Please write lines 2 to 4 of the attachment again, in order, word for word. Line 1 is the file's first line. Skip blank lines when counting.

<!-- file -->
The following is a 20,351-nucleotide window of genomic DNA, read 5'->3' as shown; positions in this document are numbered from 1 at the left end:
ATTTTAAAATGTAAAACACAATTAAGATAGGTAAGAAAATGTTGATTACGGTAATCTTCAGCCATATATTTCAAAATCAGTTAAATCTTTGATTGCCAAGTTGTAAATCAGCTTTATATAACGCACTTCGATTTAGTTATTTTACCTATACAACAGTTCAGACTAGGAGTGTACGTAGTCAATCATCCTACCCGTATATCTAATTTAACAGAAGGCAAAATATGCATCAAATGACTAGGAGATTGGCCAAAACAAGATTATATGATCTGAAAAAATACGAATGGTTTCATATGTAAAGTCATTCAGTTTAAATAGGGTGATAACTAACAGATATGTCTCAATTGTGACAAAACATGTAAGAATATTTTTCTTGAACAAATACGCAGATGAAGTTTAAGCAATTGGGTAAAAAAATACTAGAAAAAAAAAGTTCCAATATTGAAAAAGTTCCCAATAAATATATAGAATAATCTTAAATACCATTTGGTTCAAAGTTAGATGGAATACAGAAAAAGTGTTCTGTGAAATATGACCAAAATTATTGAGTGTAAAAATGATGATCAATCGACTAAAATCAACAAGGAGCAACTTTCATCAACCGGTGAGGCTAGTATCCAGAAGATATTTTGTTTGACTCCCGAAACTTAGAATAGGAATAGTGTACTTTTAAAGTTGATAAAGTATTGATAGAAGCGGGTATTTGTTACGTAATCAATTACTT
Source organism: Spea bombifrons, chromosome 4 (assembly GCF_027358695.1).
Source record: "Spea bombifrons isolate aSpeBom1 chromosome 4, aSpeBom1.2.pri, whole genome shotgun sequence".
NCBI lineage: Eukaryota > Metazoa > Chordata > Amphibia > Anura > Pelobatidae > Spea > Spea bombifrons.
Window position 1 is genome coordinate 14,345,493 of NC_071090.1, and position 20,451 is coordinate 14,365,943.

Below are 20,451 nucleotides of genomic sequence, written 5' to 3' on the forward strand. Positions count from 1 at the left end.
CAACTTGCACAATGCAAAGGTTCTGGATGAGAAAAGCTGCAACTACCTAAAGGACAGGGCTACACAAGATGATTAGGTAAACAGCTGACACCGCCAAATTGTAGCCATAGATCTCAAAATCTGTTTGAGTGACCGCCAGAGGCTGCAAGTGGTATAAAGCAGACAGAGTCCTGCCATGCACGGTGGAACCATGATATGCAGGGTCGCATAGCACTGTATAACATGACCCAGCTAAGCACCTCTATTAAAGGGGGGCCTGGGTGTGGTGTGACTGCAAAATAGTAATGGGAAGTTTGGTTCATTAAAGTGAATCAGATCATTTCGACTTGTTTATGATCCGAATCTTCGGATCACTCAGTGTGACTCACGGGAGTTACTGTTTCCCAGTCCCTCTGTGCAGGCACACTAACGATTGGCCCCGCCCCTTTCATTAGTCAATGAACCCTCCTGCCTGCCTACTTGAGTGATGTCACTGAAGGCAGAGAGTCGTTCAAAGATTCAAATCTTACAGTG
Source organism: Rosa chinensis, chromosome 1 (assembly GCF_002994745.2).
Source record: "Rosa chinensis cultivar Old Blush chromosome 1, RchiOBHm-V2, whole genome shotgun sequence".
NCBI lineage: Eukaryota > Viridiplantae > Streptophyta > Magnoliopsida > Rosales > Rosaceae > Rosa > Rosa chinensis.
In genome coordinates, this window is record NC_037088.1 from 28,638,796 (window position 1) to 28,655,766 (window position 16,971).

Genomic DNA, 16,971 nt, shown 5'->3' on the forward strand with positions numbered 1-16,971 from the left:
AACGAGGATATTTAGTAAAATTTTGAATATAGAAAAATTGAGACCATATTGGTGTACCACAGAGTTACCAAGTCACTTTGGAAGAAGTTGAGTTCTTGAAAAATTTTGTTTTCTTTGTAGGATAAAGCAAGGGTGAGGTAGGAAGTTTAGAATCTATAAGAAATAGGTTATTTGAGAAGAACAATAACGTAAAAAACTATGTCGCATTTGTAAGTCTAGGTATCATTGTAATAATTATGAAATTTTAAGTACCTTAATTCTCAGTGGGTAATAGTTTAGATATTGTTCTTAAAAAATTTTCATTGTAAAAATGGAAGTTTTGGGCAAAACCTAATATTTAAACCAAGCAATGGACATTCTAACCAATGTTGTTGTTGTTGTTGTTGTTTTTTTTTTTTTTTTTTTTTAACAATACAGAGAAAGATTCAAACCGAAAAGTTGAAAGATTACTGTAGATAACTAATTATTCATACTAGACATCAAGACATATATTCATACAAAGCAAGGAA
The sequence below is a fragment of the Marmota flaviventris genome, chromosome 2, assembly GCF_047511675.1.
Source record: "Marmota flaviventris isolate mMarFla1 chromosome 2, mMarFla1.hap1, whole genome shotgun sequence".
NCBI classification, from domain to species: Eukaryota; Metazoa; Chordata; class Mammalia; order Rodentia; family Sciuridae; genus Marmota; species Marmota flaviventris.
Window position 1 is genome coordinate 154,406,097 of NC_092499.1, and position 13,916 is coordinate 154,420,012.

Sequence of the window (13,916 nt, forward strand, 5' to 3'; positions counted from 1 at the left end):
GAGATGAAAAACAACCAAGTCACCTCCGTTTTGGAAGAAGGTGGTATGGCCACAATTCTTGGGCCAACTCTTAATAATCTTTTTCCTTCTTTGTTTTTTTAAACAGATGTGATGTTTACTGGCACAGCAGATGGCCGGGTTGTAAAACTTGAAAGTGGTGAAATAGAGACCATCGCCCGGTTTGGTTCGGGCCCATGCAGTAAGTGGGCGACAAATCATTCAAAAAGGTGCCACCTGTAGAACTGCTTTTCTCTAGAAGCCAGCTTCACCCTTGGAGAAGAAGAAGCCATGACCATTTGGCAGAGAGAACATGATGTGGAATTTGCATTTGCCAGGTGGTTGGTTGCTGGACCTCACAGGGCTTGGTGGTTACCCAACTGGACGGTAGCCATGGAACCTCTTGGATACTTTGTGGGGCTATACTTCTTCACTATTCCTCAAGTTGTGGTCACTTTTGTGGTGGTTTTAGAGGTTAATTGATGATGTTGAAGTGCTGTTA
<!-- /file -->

ATTTTAAAATGTAAAACACAATTAAGATAGGTAAGAAAATGTTGATTACGGTAATCTTCAGCCATATATTTCAAAATCAGTTAAATCTTTGATTGCCAAGTTGTAAATCAGCTTTATATAACGCACTTCGATTTAGTTATTTTACCTATACAACAGTTCAGACTAGGAGTGTACGTAGTCAATCATCCTACCCGTATATCTAATTTAACAGAAGGCAAAATATGCATCAAATGACTAGGAGATTGGCCAAAACAAGATTATATGATCTGAAAAAATACGAATGGTTTCATATGTAAAGTCATTCAGTTTAAATAGGGTGATAACTAACAGATATGTCTCAATTGTGACAAAACATGTAAGAATATTTTTCTTGAACAAATACGCAGATGAAGTTTAAGCAATTGGGTAAAAAAATACTAGAAAAAAAAAGTTCCAATATTGAAAAAGTTCCCAATAAATATATAGAATAATCTTAAATACCATTTGGTTCAAAGTTAGATGGAATACAGAAAAAGTGTTCTGTGAAATATGACCAAAATTATTGAGTGTAAAAATGATGATCAATCGACTAAAATCAACAAGGAGCAACTTTCATCAACCGGTGAGGCTAGTATCCAGAAGATATTTTGTTTGACTCCCGAAACTTAGAATAGGAATAGTGTACTTTTAAAGTTGATAAAGTATTGATAGAAGCGGGTATTTGTTACGTAATCAATTACTT
Source organism: Spea bombifrons, chromosome 4 (assembly GCF_027358695.1).
Source record: "Spea bombifrons isolate aSpeBom1 chromosome 4, aSpeBom1.2.pri, whole genome shotgun sequence".